A law making period products free just went into effect in Scotland

Period products like tampons and pads included in Scottish law
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In a victory for people who get periods, Scotland is now the world’s first country to make menstrual products free to all.

The Period Products Act, passed in 2020 by the Scottish Parliament, took effect on Aug. 15. The law requires all public institutions to offer tampons and pads free of charge. Local authorities will coordinate distribution, and an app called PickupMyPeriod directs users to the closest site.

“Providing access to free period products is fundamental to equality and dignity, and removes the financial barriers to accessing them,” said Shona Robison, Scotland’s social justice secretary, in a statement quoted by the New York Times. “We never want anyone to be in a position where they cannot access period products.”

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The act follows a law already on the books in Scotland, which requires schools and other public buildings to provide female hygiene products. One group that supported the law, Hey Girls, said that period products should be as accessible to the public as free toilet paper in bathrooms, according to the BBC.

Legislator Monica Lennon introduced the bill in 2020, which passed unanimously.

“We are witnessing a massive culture change, where period stigma is no longer being tolerated,” Lennon told the Times. “There’s more emphasis on menstrual well-being and a renewed focus on tackling medical misogyny.”

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Other countries, like New Zealand, are making similar moves. In the U.S., New York congresswoman Grace Meng created the Menstrual Equality for All Act in 2021, a bill that requires government entities and certain employers to provide free products.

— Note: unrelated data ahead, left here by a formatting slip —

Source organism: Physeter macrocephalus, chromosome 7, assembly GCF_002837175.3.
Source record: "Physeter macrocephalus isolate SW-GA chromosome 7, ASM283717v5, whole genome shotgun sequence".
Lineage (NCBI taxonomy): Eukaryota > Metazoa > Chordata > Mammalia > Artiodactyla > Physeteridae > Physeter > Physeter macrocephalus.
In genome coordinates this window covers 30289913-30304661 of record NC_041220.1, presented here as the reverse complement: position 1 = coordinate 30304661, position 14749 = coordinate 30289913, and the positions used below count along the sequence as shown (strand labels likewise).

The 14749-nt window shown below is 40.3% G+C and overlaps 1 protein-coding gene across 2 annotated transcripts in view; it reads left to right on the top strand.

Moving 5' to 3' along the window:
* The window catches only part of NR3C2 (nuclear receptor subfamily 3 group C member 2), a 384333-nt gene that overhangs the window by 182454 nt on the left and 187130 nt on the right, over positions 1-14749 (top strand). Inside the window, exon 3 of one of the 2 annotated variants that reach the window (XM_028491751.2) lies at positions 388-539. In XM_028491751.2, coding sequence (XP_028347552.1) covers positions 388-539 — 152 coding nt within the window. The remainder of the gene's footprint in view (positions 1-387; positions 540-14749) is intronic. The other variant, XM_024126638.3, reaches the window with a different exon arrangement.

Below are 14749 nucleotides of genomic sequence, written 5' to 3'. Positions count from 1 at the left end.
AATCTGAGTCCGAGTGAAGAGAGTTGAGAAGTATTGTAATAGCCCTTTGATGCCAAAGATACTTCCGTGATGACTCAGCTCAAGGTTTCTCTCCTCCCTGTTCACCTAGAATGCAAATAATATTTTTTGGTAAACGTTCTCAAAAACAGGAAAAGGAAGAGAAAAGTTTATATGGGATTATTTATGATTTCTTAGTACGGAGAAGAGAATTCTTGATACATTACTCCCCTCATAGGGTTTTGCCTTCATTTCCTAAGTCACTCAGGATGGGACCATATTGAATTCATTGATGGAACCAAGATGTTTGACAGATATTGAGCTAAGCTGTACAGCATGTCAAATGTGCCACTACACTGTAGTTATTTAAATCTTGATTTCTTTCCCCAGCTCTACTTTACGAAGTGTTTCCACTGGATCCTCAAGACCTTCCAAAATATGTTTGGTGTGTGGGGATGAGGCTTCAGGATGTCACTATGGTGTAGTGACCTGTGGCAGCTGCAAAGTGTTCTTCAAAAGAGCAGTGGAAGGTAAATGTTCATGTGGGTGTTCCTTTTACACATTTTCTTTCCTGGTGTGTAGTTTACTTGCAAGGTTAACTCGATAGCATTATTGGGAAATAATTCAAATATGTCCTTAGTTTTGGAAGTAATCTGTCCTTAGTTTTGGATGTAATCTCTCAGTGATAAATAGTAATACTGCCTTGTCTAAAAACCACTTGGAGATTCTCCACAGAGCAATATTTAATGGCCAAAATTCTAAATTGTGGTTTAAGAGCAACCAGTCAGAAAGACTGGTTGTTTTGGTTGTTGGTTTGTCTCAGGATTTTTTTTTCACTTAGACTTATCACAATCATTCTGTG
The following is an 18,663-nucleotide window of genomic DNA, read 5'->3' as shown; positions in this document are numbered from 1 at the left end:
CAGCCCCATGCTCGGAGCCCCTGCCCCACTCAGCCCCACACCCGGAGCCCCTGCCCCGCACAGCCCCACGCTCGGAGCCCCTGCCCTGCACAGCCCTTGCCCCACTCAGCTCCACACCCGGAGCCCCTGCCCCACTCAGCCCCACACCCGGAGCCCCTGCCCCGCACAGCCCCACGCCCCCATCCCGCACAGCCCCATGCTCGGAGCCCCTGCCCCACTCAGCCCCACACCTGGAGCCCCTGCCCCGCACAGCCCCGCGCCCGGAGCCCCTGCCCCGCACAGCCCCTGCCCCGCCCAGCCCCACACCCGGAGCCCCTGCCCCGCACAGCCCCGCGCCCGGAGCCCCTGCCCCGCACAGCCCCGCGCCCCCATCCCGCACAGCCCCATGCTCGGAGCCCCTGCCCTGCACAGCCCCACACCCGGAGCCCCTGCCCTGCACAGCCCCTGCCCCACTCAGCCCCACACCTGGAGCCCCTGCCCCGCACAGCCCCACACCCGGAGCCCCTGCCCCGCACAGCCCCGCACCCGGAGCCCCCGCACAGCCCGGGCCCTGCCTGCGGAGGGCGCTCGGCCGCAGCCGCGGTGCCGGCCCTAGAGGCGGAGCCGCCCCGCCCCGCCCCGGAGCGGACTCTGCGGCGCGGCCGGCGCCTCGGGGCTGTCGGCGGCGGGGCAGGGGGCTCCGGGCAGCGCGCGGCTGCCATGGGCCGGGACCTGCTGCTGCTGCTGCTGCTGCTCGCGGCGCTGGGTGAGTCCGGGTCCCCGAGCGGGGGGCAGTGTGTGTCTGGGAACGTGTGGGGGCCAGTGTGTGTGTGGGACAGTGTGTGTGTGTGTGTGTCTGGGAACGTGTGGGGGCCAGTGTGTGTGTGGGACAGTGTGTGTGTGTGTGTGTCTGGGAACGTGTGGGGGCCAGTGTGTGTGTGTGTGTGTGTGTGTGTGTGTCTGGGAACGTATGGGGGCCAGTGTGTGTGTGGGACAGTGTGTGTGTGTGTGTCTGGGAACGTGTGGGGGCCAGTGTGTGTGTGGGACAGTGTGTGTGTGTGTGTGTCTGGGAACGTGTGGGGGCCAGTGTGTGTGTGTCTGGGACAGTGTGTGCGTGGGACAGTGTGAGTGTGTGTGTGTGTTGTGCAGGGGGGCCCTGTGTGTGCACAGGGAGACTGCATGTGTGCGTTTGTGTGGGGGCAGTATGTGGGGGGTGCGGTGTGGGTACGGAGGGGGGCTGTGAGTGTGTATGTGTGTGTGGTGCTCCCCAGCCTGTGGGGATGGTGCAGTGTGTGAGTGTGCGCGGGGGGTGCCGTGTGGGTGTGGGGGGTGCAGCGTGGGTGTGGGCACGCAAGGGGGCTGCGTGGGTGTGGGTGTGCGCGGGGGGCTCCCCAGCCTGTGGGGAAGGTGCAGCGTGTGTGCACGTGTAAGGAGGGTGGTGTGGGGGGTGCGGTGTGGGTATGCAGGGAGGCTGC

Some states have also mandated that schools provide menstrual products, and others declared the supplies tax-exempt.

With rises in the cost of living, prices on period products become especially concerning for low-income folks. A 2019 survey of women in St. Louis found that 64% of respondents had been unable to afford menstrual products in the previous year. This lack has led to teens missing school (one in five have experienced period poverty, according to some sources). It also results in a heightened risk of infection from the use of items not intended for use with menstruation, along with poor mental health outcomes.

Scottish lawmaker Lennon has hope for the future, though.

“This is another big milestone for period dignity campaigners and grassroots movements, which shows the difference that progressive and bold political choices can make,” she told the BBC. “As the cost-of-living crisis takes hold, the Period Products Act is a beacon of hope which shows what can be achieved when politicians come together for the good of the people we serve.”

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About the Author
Kathleen St. John
Kathleen St. John is a freelance journalist. She lives in Denver with her husband, two kids and a fiercely protective Chihuahua. Visit Scripps News to see more of Kathleen's work.

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